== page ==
One embodiment of the present invention takes advantage of the above configuration, where local data communications path between the first cage 110 and the second cage 112 is a super set of the data communications path used to connect each of the cages to the L3 router 116, to simplify fault management processing and related inter-bearer processor coordination. Such embodiments cause the respective bearer processors in each of the two cages to become the active bearer processor when communications between the two cages is lost over the facility access network 114. In such a situation, it is possible that only one of the bearer processors will be able to communicate with the L3 router 116, but both bearer processors will not be able to communicate with the L3 router 116. Both bearer processors will not be able to communicate with the L3 router 116 when there is a fault in the communications link between the two bearer processors because the path between the two bearer processors includes the route to the L3 router 116. Any fault in the communications links between the bearer processors will preclude at least one of the bearer processors from communicating with the L3 router 116. Because one of the bearer processors is not able to communicate with the L3 router 116, only one bearer processor will assume the active bearer processor role. A fault in the cross-cage OC-3 path forces each of the bearer processors in the two cages to determine if it can be the active processor based on its own capability to access the L3 router.

Each cage of one embodiment has a controller, such as the first controller 126 of first cage 110 and the second controller 146 of second cage 112, that controls the operation of all components within its respective cage. The controller of a particular cage in one embodiment performs processing to implement fault management and failure recovery in response to detected failures of components within its cage, as is described in detail below.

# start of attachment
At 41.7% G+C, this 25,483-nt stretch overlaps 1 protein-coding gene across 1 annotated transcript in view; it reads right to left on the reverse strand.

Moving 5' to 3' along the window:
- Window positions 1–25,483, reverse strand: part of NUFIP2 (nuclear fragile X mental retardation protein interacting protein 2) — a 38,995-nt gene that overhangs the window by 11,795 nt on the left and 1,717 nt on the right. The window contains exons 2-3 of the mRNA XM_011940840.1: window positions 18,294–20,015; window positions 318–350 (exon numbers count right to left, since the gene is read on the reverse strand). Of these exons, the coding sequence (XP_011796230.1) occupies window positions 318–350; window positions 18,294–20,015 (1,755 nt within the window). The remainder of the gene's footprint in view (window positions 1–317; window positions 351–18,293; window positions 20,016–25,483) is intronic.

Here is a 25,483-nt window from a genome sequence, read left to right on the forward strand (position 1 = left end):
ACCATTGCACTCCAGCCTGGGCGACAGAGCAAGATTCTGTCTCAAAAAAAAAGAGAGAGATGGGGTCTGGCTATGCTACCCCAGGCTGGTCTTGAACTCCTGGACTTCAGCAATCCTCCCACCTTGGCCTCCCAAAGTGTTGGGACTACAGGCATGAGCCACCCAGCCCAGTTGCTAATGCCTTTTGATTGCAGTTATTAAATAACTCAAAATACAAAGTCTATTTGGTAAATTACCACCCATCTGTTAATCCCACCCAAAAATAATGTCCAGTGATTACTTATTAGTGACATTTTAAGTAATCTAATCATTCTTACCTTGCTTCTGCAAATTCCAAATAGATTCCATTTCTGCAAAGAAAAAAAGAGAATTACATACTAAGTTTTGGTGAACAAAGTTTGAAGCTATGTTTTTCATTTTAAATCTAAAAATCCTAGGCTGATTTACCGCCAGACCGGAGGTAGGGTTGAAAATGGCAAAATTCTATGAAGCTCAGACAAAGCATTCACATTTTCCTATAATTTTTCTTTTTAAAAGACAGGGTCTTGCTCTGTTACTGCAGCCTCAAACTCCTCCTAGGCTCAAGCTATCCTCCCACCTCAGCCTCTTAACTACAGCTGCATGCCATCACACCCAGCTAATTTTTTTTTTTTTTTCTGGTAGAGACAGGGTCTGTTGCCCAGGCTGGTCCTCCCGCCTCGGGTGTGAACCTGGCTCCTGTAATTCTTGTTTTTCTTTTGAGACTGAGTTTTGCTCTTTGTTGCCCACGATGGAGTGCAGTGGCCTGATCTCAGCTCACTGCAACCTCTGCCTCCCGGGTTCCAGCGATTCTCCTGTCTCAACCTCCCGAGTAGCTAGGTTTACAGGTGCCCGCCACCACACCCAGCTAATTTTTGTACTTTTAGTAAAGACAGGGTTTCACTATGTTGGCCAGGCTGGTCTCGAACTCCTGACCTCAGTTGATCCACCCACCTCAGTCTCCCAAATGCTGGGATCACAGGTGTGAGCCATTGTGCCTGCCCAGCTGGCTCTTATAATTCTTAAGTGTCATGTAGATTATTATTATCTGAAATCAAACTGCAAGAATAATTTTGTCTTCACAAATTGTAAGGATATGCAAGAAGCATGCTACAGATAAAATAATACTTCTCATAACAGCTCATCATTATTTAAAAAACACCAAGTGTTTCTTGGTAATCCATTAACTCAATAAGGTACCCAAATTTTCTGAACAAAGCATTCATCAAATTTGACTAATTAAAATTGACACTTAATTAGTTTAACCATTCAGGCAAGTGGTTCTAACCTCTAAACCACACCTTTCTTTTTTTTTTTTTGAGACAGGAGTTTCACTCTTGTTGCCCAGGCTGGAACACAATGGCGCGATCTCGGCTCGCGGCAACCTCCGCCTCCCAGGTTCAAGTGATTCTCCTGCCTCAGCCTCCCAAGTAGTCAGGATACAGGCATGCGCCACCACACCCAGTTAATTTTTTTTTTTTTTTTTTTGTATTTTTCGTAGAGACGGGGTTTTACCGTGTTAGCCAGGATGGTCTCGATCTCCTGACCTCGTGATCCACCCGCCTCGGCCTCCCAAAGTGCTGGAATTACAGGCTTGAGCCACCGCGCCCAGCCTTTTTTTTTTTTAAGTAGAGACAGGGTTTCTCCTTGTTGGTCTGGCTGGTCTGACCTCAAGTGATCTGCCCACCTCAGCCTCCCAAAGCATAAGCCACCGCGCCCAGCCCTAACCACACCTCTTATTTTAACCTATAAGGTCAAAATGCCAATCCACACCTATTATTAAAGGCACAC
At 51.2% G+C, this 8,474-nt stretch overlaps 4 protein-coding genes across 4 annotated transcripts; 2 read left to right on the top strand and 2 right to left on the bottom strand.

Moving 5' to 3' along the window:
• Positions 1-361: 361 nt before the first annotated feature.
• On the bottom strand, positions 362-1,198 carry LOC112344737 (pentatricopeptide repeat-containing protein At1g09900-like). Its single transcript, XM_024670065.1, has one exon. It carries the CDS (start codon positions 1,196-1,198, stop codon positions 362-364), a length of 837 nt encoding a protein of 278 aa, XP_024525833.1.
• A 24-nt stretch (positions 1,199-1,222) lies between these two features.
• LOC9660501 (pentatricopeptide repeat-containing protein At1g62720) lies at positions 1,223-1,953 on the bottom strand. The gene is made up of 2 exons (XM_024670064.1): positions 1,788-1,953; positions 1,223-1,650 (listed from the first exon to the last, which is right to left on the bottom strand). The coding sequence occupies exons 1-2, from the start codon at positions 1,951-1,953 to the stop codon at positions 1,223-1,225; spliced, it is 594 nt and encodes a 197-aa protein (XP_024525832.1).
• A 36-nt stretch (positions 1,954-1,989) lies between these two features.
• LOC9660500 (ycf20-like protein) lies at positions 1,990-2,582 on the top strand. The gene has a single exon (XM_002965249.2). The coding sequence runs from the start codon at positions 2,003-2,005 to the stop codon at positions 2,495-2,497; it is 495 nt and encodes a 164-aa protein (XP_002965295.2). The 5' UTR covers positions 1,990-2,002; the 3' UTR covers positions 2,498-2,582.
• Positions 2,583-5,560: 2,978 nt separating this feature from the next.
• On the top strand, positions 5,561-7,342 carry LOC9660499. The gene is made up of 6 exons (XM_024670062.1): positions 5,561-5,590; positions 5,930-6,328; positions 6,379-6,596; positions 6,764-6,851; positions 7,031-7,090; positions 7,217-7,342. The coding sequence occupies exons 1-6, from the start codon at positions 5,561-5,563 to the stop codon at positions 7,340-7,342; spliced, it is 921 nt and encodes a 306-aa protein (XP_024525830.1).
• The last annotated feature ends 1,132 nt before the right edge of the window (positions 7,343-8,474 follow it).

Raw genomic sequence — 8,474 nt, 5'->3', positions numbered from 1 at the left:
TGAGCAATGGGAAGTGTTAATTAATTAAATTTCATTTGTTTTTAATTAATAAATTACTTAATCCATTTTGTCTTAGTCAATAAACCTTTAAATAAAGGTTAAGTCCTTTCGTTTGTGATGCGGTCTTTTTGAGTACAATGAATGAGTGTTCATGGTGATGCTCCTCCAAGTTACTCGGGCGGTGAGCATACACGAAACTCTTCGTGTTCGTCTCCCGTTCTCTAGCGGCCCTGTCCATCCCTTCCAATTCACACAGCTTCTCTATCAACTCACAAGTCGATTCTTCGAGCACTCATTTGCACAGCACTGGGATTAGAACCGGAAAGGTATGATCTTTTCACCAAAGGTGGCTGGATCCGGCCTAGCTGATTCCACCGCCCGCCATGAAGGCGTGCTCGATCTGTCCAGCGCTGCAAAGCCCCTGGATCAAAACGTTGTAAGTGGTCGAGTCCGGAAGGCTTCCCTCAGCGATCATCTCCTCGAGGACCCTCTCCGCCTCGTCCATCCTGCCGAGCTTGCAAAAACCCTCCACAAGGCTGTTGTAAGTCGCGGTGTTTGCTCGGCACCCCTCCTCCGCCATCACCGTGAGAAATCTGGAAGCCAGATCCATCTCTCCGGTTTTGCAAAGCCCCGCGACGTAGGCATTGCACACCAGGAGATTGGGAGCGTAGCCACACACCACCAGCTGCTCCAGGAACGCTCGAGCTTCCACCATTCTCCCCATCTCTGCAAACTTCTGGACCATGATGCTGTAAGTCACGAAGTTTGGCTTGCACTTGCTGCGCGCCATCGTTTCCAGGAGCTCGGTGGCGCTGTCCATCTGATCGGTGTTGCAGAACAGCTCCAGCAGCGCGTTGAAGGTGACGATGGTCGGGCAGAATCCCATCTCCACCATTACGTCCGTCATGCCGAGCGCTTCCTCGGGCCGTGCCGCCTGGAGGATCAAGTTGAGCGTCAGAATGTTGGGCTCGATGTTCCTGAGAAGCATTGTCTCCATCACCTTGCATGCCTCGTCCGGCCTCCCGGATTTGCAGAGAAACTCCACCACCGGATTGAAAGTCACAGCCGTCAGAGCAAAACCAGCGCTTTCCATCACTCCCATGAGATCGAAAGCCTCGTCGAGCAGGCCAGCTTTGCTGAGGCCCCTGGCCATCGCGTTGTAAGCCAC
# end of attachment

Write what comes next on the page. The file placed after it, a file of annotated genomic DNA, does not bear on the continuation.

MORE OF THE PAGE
In one embodiment, the processing circuits within each of first cage 110 and second cage 112 exchange status data to provide an indication of the operational status and fault conditions for the respective cages. The status data exchanged between first cage 110 and second cage 112 are exchanged in one embodiment over two paths, a data path using the fiber-optic crossover connection 160 and the facility access network 114.

For example, the first cage 110 has a first controller 126 that controls the first OC-3 line card 120, the first bearer processor 124, the first paired cage OC-3 line card 122 and the shelf packet switches of the first cage 110, such as the first shelf packet switch 128 and the second shelf packet switch 129.

Using first cage 110 as an example, one embodiment of the present invention includes a controller 126 that is coupled to the bearer processor 124 and the shelf packet switches 128, 129, which are an example of local data interfaces. The controller 126 is adapted to monitor status data communicated between itself and the local bearer processor 124.

FIG. 2 illustrates a fault management processing flow 200, in accordance with one embodiment of the present invention. The fault management processing flow 200 begins by establishing, at step 202, a protected OC-3 link between a local site and a remote site. The processing of one embodiment performs this establishment according to the procedure defined by an applicable OC-3 standard. The fault management processing flow 200 continues by providing, at step 204, a cross-cage OC-3 connection between a primary cage and a paired cage that are both within a local site. In one embodiment, this cross-cage OC-3 connection is established through the paired cage OC-3 line cards of each cage and the fiber-optic crossover connection 160. This cross-cage OC-3 connection of one embodiment is established through the bearer processors of each cage and under the control of the respective controllers that are connected to that bearer processor. In one embodiment, the cross-cage OC-3 connection is established by allocating one DS1 channel within the OC-3 link to carry status data between the bearer processors of the paired, redundant cages.